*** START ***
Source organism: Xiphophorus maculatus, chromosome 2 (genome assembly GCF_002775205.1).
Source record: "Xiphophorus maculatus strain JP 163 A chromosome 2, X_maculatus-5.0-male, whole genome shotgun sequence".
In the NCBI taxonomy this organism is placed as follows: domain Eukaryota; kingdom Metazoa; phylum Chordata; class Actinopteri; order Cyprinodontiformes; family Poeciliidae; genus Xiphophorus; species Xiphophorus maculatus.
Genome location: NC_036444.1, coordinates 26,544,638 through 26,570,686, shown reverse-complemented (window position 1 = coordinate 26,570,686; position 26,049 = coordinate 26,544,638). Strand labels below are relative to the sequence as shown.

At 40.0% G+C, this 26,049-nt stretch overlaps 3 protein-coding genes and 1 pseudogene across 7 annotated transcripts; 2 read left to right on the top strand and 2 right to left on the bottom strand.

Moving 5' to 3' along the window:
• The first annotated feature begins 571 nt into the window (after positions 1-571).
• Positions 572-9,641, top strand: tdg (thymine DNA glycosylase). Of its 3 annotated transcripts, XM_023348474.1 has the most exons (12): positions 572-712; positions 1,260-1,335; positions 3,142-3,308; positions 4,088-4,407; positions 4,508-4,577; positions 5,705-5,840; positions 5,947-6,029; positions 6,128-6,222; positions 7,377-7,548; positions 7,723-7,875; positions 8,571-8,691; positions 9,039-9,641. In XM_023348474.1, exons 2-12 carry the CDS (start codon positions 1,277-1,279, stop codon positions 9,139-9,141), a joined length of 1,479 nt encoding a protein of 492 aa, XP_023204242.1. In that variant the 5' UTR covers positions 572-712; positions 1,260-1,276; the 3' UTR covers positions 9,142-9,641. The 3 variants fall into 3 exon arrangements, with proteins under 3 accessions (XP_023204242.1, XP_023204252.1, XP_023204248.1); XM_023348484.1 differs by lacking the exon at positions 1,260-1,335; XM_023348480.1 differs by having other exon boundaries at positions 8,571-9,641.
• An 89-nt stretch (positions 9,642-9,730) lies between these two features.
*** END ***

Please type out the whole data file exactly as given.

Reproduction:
Source organism: Xiphophorus maculatus, chromosome 2 (genome assembly GCF_002775205.1).
Source record: "Xiphophorus maculatus strain JP 163 A chromosome 2, X_maculatus-5.0-male, whole genome shotgun sequence".
In the NCBI taxonomy this organism is placed as follows: domain Eukaryota; kingdom Metazoa; phylum Chordata; class Actinopteri; order Cyprinodontiformes; family Poeciliidae; genus Xiphophorus; species Xiphophorus maculatus.
Genome location: NC_036444.1, coordinates 26,544,638 through 26,570,686, shown reverse-complemented (window position 1 = coordinate 26,570,686; position 26,049 = coordinate 26,544,638). Strand labels below are relative to the sequence as shown.

At 40.0% G+C, this 26,049-nt stretch overlaps 3 protein-coding genes and 1 pseudogene across 7 annotated transcripts; 2 read left to right on the top strand and 2 right to left on the bottom strand.

Moving 5' to 3' along the window:
• The first annotated feature begins 571 nt into the window (after positions 1-571).
• Positions 572-9,641, top strand: tdg (thymine DNA glycosylase). Of its 3 annotated transcripts, XM_023348474.1 has the most exons (12): positions 572-712; positions 1,260-1,335; positions 3,142-3,308; positions 4,088-4,407; positions 4,508-4,577; positions 5,705-5,840; positions 5,947-6,029; positions 6,128-6,222; positions 7,377-7,548; positions 7,723-7,875; positions 8,571-8,691; positions 9,039-9,641. In XM_023348474.1, exons 2-12 carry the CDS (start codon positions 1,277-1,279, stop codon positions 9,139-9,141), a joined length of 1,479 nt encoding a protein of 492 aa, XP_023204242.1. In that variant the 5' UTR covers positions 572-712; positions 1,260-1,276; the 3' UTR covers positions 9,142-9,641. The 3 variants fall into 3 exon arrangements, with proteins under 3 accessions (XP_023204242.1, XP_023204252.1, XP_023204248.1); XM_023348484.1 differs by lacking the exon at positions 1,260-1,335; XM_023348480.1 differs by having other exon boundaries at positions 8,571-9,641.
• An 89-nt stretch (positions 9,642-9,730) lies between these two features.